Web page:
Offshore drilling, Euro 2012: Spain 0 (4-2 on kicks), Portugal 0

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Cesc Fabregas beats Rui Patricio in Wednesday’s shootout, sending Spain past Portugal into Euro 2012’s final. (Getty Images)

Man of the Match: Sergio Ramos has always had the potential to be a world class center half, but having spent much of his career as a right back, the Real Madrid defender made his reputation on his ability to lock down the right flank. Today, he added another line to that resume, serving as clean up man against a Portuguese team that had a number of chances chances to flash their counterattacking prowess. Opta credits Ramos with a team-high seven clearances, five of them of the effective/influential variety. Ramos was also second on the team with 80 successful passes, hitting at an 89 percent clip.

NBC Sports: Spain tops Portugal in shootout to make Euro final

Packaged for takeaway:

  • Prematch, Vicente del Bosque threw us (and Portugal) a curve ball that never really broke. Despite not cracking the starting XI for any of Spain’s first four games, Sevilla’s Alvaro Negredo got the start at striker, relegating both Fernando Torres and Cesc Fabregas to the bench. Despite Spain going two hours in search of a goal, Torres never took his track suit off.
  • The logic? Perhaps the physically stronger Negredo would hold up better against bruising Portugal duo Pepe and Bruno Alves (Alves affirmed his bruising tendencies by four times going up and through the back of Spanish forwards ahead of aerial challenges).
  • There was one instance where the Negredo logic seemed to work. In the 29th minute, a long ball out of the defense found Negredo deep in the right of Portugal’s area. Holding up play, Negredo eventually found Xavi Hernandez, who played to the left to Andres Iniesta, who put a 16-yard shot out of play.
  • Portugal’s performance was the biggest reason Spain wasn’t able to better utilize Negredo. Implicitly disagreeing with the Blanc Doctrine (France’s coach implying Spain demands major adjustments because of the amount of time you’re without the ball), Paulo Bento’s surprisingly team played with more ambition than they did in the tournament opener against Germany (and, arguably, any opening 15 minutes this tournament).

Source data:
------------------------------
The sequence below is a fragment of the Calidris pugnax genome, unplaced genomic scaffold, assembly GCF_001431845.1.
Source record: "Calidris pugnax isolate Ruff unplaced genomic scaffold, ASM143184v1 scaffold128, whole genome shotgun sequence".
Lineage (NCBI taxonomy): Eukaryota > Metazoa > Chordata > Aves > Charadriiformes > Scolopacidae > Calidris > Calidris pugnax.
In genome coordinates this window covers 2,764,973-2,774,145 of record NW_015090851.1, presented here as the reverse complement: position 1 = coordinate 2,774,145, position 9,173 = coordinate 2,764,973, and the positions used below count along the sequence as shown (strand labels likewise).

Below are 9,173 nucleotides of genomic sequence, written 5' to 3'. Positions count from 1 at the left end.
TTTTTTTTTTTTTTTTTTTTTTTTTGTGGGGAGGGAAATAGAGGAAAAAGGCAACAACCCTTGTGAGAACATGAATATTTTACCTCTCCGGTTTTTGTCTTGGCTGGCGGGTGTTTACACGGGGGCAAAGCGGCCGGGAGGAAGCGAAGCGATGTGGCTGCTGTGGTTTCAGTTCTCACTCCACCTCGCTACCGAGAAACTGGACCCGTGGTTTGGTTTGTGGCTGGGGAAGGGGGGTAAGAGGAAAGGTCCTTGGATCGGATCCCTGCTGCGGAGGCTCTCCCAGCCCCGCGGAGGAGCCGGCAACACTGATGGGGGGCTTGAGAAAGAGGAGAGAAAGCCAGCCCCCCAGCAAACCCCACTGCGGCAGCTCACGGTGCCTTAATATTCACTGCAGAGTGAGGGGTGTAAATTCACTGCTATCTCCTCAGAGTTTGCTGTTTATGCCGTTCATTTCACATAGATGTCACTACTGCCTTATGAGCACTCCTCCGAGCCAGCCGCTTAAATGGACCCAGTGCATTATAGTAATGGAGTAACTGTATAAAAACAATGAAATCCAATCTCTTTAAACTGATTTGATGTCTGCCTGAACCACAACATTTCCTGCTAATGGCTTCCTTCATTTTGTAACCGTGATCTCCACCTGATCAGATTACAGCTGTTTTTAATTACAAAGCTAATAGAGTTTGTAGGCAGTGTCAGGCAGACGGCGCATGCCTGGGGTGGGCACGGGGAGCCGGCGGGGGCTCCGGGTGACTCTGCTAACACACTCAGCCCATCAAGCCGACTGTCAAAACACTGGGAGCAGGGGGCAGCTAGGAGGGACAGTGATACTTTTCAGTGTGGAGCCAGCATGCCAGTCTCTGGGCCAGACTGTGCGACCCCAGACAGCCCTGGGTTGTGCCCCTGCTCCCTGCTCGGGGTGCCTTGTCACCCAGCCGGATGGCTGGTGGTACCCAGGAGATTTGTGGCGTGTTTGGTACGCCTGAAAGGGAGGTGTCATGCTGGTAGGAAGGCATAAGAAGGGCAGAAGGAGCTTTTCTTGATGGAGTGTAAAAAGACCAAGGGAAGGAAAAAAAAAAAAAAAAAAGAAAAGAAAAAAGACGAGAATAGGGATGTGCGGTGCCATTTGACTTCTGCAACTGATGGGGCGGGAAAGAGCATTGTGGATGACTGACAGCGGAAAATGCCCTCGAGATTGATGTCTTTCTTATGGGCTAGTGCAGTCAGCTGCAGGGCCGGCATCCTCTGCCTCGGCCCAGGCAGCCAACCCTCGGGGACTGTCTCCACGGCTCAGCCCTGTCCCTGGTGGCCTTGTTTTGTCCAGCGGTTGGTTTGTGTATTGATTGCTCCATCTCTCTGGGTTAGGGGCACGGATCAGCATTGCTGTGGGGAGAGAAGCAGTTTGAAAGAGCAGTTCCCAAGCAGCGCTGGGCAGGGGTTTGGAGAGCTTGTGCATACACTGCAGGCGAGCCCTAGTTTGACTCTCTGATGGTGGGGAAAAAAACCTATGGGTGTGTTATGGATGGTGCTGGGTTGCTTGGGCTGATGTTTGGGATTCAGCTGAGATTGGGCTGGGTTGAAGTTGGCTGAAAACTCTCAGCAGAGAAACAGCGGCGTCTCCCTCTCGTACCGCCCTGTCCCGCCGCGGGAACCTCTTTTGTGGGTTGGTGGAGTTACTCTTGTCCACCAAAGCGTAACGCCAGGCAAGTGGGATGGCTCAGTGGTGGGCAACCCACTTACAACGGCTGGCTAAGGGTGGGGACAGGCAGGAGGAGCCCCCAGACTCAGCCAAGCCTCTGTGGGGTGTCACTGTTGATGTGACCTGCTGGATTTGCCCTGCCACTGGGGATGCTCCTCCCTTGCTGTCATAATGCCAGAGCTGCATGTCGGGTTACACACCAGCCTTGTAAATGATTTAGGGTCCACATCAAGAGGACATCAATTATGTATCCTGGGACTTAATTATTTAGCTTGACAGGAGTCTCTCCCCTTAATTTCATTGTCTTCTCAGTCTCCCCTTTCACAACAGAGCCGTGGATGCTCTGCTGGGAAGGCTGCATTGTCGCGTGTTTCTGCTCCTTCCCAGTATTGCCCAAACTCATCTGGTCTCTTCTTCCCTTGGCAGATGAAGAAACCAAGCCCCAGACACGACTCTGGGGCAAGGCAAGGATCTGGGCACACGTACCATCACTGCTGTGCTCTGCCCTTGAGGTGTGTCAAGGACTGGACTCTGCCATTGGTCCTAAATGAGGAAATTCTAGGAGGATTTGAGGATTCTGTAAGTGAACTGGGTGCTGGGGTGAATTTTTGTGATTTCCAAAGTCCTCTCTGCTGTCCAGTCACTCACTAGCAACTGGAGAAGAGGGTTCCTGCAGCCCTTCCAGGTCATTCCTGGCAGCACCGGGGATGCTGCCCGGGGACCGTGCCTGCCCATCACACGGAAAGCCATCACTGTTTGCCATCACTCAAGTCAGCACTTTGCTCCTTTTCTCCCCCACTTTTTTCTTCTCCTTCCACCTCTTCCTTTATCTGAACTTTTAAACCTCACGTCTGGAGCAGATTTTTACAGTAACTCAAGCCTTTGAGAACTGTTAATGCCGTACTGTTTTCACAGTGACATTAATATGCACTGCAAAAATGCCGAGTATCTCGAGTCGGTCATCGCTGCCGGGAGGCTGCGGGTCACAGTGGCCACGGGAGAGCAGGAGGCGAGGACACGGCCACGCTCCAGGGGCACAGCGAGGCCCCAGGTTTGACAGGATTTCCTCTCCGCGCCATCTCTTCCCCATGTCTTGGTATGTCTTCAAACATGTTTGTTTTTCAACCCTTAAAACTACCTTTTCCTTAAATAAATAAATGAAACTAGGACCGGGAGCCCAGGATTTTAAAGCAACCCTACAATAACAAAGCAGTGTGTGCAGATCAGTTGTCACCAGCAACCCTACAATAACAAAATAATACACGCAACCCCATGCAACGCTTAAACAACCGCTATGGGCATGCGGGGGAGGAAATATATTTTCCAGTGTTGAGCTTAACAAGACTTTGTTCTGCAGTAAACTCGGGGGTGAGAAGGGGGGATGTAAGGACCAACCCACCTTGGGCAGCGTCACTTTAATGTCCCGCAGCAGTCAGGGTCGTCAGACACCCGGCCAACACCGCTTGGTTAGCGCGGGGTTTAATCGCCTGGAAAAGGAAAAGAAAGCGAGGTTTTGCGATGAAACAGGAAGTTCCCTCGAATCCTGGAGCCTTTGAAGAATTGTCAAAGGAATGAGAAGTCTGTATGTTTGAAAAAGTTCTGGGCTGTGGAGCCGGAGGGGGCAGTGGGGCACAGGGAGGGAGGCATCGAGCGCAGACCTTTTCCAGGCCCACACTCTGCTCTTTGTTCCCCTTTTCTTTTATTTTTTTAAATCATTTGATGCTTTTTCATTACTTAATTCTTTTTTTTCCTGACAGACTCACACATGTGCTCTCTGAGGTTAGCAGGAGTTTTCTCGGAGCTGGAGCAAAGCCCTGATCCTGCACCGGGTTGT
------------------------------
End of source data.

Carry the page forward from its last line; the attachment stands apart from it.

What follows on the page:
• They didn’t sit back. They came out and met Spain on the ball and only rarely allowed the holders’ quick passing game to get through their line. At halftime, Portugal’s possession number was in the mid-40s and would finish at 43.
  • Another close number at halftime: Chances. Neither team had any. Spain saw a couple of Iniesta shots fail to test Rui Patricio, while Portugal’s best chances came from crosses eventually swallowed up by Iker Casillas.
  • This wasn’t your normal No goals, no shots, but Spain has control, and it’s only a matter of time game. Portugal was not only on even footing with the champions, but there was a feeling that the match was being played on their terms.
  • Perhaps that’s why del Bosque was the first to make major changes. Negredo was off  in the 54th, giving way to Fabregas. Six minutes later, Jesus Navas came on for David Silva. The changes made Spain more dangerous, with Fabregas combining with Iniesta to start puncturing the Portuguese defense, but by the time Pedro Rodriguez came on for Xavi (80th minute), it was clear Spain needed more than just new personnel.
  • The big question: Xavi? Why was Xavi Hernandez coming off? Perhaps it was a fitness concern, with Vicente del Bosque skeptical his best playmaker could make it to minute 120. It’s just curious to see Silva (who’d had a decent game) and Xavi come off while Xabi Alonso – who’d had little to meaningfully do – stayed on. Why del Bosque can’t, no matter the scenario, get away from playing two deep-lying midfielders?
  • Portugal held off on their changes until late in the half before an obligatory substitution, bringing on Nelson Oliveira for Hugo Almeida. Just as in the first half, it seemed the half played out as they wanted, with a 90th minute chance for Cristiano Ronaldo nearly sending Portugal through: